WHAT IS CAPITAL BUDGETING ?

‘ A capital budgeting decision refers to the firm’s decision to invest its current funds most efficiently in the long term assets in anticipation of an expected flow of benefits over the a series of years’ ( I.M Pandey 2010).From this , we note that capital budgeting refers to the assessment of investment decision or disinvestment decision so as to see if it is realistic or not. The investment is done in assets that generally affect the firm’s operation for beyond one year such as new/ replacement machinery, new plants, and research development projects, are worth pursuing. It is planning for main capital, investment or expenditures.

Any investment which adds to the shareholder’s wealth more than its cost will be acceptable, and here the opportunity cost of capital is the benchmark ; the investment will be acceptable if it brings more return the alternative of keeping the money in a bank and yielding back interest.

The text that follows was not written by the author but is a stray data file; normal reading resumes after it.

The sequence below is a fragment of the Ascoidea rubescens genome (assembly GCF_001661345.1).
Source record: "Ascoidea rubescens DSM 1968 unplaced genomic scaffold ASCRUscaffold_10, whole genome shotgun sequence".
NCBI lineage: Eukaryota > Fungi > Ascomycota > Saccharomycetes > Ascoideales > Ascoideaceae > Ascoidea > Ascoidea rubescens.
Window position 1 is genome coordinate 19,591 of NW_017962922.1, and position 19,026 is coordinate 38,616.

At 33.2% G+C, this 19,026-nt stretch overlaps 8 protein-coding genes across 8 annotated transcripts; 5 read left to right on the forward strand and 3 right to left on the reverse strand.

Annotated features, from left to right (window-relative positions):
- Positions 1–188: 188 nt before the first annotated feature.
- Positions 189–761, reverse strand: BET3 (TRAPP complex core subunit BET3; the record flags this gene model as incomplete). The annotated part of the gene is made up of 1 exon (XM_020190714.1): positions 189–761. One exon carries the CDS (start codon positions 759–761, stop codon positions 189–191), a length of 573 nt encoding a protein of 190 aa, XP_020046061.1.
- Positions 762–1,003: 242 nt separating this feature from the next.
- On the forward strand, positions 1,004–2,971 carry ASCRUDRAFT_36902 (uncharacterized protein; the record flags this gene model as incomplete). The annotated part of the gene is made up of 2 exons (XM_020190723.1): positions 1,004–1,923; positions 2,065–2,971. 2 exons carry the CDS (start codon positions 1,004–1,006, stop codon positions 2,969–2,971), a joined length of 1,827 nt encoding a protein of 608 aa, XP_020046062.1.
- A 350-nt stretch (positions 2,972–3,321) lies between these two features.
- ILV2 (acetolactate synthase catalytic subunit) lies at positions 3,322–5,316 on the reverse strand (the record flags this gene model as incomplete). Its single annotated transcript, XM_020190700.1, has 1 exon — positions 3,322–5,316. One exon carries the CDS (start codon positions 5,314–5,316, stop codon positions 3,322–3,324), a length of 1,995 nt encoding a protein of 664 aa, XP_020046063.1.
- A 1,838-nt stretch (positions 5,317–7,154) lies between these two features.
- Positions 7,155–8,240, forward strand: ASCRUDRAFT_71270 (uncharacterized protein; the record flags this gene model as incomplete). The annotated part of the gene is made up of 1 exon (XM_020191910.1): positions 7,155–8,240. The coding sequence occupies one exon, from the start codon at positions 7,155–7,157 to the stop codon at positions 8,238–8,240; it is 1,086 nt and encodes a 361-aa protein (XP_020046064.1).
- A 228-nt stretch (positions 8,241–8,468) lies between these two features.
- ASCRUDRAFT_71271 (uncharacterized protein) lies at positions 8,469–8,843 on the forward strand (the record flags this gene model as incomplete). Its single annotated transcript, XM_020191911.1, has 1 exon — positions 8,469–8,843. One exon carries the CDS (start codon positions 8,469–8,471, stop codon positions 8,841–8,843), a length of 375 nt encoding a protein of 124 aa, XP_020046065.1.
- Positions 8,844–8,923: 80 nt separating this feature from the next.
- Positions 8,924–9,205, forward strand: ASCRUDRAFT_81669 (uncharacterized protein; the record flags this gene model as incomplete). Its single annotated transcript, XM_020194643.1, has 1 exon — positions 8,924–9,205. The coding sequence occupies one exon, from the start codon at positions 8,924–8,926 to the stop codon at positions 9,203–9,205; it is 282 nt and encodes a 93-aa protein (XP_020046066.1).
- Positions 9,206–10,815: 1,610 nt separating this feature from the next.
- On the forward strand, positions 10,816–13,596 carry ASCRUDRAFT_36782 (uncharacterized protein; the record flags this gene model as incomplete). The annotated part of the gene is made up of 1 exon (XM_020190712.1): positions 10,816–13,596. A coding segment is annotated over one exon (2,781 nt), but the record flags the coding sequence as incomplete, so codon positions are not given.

Capital budgeting decisions involve the following elements;

it should consider all the cash flows of the investment in determining the true profitability of the investment

it should provide an objective and and an unambiguous way of distinguishing the good projects from the bad projects

it should help to rank investment in order of profitability

it should recognize the fact that large and early cash flows are preferred

it should be applicable to any conceivable investment project.

There is a number of cash flow techniques that can be used to evaluate an investment. They range from discounted cash flows methods ( Net present Value, Internal rate of return, Profitability index) to non discounted cash flows methods ( Payback, Discounted payback, Accounting rate of return). It is to be noted that for the purpose of this assignment we will consider only the net present value.

There are some reasons that show the importance of Capital investment decisions :

i) The affect the firm’s growth in the long run,

ii) They affect the risk level of the firm,

iii) They involve the displacement of large funds,

iv) They are irreversible or reversible at a considerable loss

v) Because of the difficulty and stress that these decision carry.(Quirin, G.D., The capital Expenditure Decision, Richard D.Irwin, 1977).